On the philosophy of being an anime fan. Also translation theory.
[I’ve been thinking about this one for a while, but not as long as some other rants that are on the backburner. The arguments presented are widely applicable to other fandoms, but I’m specifying because anime is the only one I’m familiar with. This is partly inspired by a panel titled “Analyzing Anime 101: How to Watch” by Froborr from Anime Boston 2016, which I’ll reference as accurately as possible. First draft 12/16/16.]
So, I’ve noticed that among fans of anime who like to be an active participant in online discussion, there seems to be a division between those who prefer to be critical and focus on the negative aspects and those who prefer to be critical and focus on the positive aspects (of mainly story and characters, but potentially art, animation, music, etc). This must not be due to any preconceptions of liking or disliking the show in question; indeed, it’s those who love anime the most who often have the most polarized opinions. Therefore, this distinction must arise from something else, and I believe that it comes from how a viewer places him or herself in regards to the anime and its creators.
No story, no anime, is born of its own volition. There are always people who must create it, people with their own thoughts and feelings and intentions. It does not come from a robot or from a void. These people are professionals, experts who are paid for their work and hired for their skills, especially for leadership roles such as director, chief animator, and head writer. With the responsibility to oversee major swathes of anime production, they hold positions of trust; not just within a company, but among fans who consume their works. The reputation they build over time is important, but like all people they grow and change, and so each new anime must be viewed with an open mind.
It is at this point where a fan subconsciously decides where they place themselves. Do they believe they are on the same level as an anime and its staff, below them as a passive consumer, or at a place above them looking down? If they see themselves as “above” the anime, they may feel entitled to try and pick out every flaw they can, to assume that the writers are incompetent when their arbitrary expectations are betrayed, and to think a downplayed plotline or understated character trait has been forgotten prematurely. When something doesn’t make sense to them, they assume it is the fault of the creators, and not a result of their own inadequacies. But this viewpoint is not like the color of your eyes—with a little effort, it can be changed.
In contrast to this person, there are those who make the effort to watch “with” the anime. You understand that there must be a reason for each decision made, and try to figure out what it is. You accept that some things that happen may seem strange or wrong or inconsistent at first, but trust that with a little thought or patience it will all become clear. You know that the creators see you as an intelligent viewer who doesn’t need to be spoonfed every little thing, that your memory is good enough to remember critical events that occurred in past episodes, and that you can think for yourself when some questions are left open. I try and take this perspective as much as possible, to trust the people creating my entertainment, but also to engage with their works and try to understand the reasons and thoughts behind it.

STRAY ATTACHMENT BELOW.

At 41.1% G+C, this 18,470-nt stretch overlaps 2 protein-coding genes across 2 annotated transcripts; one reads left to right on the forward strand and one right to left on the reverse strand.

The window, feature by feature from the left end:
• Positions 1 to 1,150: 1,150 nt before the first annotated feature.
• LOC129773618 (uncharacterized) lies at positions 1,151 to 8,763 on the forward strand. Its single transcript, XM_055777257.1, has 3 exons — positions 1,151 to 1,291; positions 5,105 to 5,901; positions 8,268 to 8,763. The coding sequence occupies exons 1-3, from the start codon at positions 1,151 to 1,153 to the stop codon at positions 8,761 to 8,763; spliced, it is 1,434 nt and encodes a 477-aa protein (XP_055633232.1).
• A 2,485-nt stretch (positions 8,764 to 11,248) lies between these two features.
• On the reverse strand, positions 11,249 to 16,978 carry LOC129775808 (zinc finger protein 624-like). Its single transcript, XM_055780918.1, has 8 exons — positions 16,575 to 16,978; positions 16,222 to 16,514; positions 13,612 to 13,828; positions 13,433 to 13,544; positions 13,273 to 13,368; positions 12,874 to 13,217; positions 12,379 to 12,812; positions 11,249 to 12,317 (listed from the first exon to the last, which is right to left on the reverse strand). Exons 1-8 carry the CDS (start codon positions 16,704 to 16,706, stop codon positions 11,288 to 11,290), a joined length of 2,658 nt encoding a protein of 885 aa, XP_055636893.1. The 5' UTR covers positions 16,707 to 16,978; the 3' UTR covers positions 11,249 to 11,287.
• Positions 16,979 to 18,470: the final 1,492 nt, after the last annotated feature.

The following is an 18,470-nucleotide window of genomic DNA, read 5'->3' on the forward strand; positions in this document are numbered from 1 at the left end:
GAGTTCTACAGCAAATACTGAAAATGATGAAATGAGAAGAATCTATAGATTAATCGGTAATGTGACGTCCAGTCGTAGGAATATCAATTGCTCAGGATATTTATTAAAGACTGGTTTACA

This is where I want to call attention to a school of thought, or rather a method of viewing, introduced to me by Froborr called “secondary creation”. He states that this is the standard method of viewing among anime fans, and it focuses on worldbuilding, internal consistency, and “rules”. It essentially stems from the desire to fully understand the world of the anime in question, which allows for predictions to be made more easily and creates a reference frame through which events can be understood. However, this suffers from one critical flaw that makes the entire thing fall apart: no viewer can ever fully understand a world while it is still being created and shown. It can only exist fully within the original creator’s mind. When we bring our biases and assumptions into watching anime, we try to make some set of rules based on what we see, or worse, based on what we already know. We bind ourselves to these arbitrary rules, try to put the anime on a rail, and put shutters on our eyes. Then when something outside our perception, something unexpected, happens, we refuse to accept it. We say it doesn’t make sense, that it came out of nowhere, that it’s bad or wrong or stupid. But if you just turn your head and follow the path backwards, you should be able to easily find where it deviated from the shortsighted road you created all on your own.
Nice lecture so far, right? You’re probably wondering what gives me the right to say all this, or even thinking that I’m the one who should stop being conceited and telling people how to watch anime. But I do have my reasons, which I’d like to share with you.
I translate anime. Hold on, just hear me out, I’m not saying I’m better than anyone just because I know a bit of Japanese. When I sub an episode of anime, I first watch it. Then I watch it again with just the audio to time each line. Then I watch it one line at a time to translate, often repeating the same line multiple times. Then I watch individual lines which need me to check the edits. And finally I watch the entire thing through for one final check. That’s at least four times for every single episode. When I translate every line, I have to keep in mind who’s speaking, who they’re talking to, what tone they’re using, and most importantly, if this line relates to anything that has ever been said in the past or might ever conceivably be said again in the future. That means that I have to constantly keep a working memory of everything in the entire series that has happened.